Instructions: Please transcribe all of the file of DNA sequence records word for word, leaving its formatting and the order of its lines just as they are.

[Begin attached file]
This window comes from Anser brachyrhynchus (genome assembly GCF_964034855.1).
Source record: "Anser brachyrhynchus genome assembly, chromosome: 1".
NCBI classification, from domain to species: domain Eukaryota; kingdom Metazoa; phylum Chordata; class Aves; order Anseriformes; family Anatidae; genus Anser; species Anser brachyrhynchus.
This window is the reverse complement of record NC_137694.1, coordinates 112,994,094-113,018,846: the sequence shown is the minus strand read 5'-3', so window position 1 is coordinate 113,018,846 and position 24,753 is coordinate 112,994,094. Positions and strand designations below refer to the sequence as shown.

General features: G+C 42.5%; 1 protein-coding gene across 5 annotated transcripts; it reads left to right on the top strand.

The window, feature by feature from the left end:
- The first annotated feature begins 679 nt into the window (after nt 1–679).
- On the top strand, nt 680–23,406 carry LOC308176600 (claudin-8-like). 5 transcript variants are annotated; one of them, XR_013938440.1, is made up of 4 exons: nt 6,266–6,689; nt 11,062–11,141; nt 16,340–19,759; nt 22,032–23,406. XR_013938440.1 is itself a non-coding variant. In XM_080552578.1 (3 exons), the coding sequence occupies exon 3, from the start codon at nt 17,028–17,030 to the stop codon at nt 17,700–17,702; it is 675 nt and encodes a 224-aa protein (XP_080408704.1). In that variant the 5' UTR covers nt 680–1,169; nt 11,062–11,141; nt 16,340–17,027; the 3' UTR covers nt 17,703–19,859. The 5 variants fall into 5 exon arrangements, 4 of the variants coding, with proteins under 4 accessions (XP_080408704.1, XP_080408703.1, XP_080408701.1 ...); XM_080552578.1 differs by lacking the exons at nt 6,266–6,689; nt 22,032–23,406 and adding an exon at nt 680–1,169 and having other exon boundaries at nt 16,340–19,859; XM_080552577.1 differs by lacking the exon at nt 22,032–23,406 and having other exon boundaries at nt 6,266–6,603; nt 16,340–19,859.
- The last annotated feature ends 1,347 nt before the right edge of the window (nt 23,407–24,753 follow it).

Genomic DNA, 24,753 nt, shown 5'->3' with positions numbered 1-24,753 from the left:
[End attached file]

This window comes from Anser brachyrhynchus (genome assembly GCF_964034855.1).
Source record: "Anser brachyrhynchus genome assembly, chromosome: 1".
NCBI classification, from domain to species: domain Eukaryota; kingdom Metazoa; phylum Chordata; class Aves; order Anseriformes; family Anatidae; genus Anser; species Anser brachyrhynchus.
This window is the reverse complement of record NC_137694.1, coordinates 112,994,094-113,018,846: the sequence shown is the minus strand read 5'-3', so window position 1 is coordinate 113,018,846 and position 24,753 is coordinate 112,994,094. Positions and strand designations below refer to the sequence as shown.

General features: G+C 42.5%; 1 protein-coding gene across 5 annotated transcripts; it reads left to right on the top strand.

The window, feature by feature from the left end:
- The first annotated feature begins 679 nt into the window (after nt 1–679).
- On the top strand, nt 680–23,406 carry LOC308176600 (claudin-8-like). 5 transcript variants are annotated; one of them, XR_013938440.1, is made up of 4 exons: nt 6,266–6,689; nt 11,062–11,141; nt 16,340–19,759; nt 22,032–23,406. XR_013938440.1 is itself a non-coding variant. In XM_080552578.1 (3 exons), the coding sequence occupies exon 3, from the start codon at nt 17,028–17,030 to the stop codon at nt 17,700–17,702; it is 675 nt and encodes a 224-aa protein (XP_080408704.1). In that variant the 5' UTR covers nt 680–1,169; nt 11,062–11,141; nt 16,340–17,027; the 3' UTR covers nt 17,703–19,859. The 5 variants fall into 5 exon arrangements, 4 of the variants coding, with proteins under 4 accessions (XP_080408704.1, XP_080408703.1, XP_080408701.1 ...); XM_080552578.1 differs by lacking the exons at nt 6,266–6,689; nt 22,032–23,406 and adding an exon at nt 680–1,169 and having other exon boundaries at nt 16,340–19,859; XM_080552577.1 differs by lacking the exon at nt 22,032–23,406 and having other exon boundaries at nt 6,266–6,603; nt 16,340–19,859.
- The last annotated feature ends 1,347 nt before the right edge of the window (nt 23,407–24,753 follow it).

Genomic DNA, 24,753 nt, shown 5'->3' with positions numbered 1-24,753 from the left: